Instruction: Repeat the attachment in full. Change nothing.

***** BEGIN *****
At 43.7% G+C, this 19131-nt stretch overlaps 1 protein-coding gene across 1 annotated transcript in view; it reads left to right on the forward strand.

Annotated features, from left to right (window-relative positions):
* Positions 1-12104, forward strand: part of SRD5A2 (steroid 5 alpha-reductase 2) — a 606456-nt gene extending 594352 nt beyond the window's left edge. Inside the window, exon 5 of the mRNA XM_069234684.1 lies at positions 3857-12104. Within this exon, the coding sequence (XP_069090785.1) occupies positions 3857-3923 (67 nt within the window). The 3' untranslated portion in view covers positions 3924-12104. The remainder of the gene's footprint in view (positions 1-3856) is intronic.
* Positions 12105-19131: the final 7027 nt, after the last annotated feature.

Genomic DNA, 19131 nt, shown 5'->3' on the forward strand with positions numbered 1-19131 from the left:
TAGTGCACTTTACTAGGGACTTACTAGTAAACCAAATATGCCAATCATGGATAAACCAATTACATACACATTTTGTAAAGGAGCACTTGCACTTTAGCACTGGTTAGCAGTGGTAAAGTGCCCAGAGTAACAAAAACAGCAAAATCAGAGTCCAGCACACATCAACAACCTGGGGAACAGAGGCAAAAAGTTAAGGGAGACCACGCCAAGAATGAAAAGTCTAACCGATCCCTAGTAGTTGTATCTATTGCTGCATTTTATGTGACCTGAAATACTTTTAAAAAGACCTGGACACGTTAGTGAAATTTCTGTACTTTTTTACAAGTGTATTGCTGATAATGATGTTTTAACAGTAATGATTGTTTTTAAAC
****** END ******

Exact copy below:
At 43.7% G+C, this 19131-nt stretch overlaps 1 protein-coding gene across 1 annotated transcript in view; it reads left to right on the forward strand.

Annotated features, from left to right (window-relative positions):
* Positions 1-12104, forward strand: part of SRD5A2 (steroid 5 alpha-reductase 2) — a 606456-nt gene extending 594352 nt beyond the window's left edge. Inside the window, exon 5 of the mRNA XM_069234684.1 lies at positions 3857-12104. Within this exon, the coding sequence (XP_069090785.1) occupies positions 3857-3923 (67 nt within the window). The 3' untranslated portion in view covers positions 3924-12104. The remainder of the gene's footprint in view (positions 1-3856) is intronic.
* Positions 12105-19131: the final 7027 nt, after the last annotated feature.

Genomic DNA, 19131 nt, shown 5'->3' on the forward strand with positions numbered 1-19131 from the left:
TAGTGCACTTTACTAGGGACTTACTAGTAAACCAAATATGCCAATCATGGATAAACCAATTACATACACATTTTGTAAAGGAGCACTTGCACTTTAGCACTGGTTAGCAGTGGTAAAGTGCCCAGAGTAACAAAAACAGCAAAATCAGAGTCCAGCACACATCAACAACCTGGGGAACAGAGGCAAAAAGTTAAGGGAGACCACGCCAAGAATGAAAAGTCTAACCGATCCCTAGTAGTTGTATCTATTGCTGCATTTTATGTGACCTGAAATACTTTTAAAAAGACCTGGACACGTTAGTGAAATTTCTGTACTTTTTTACAAGTGTATTGCTGATAATGATGTTTTAACAGTAATGATTGTTTTTAAAC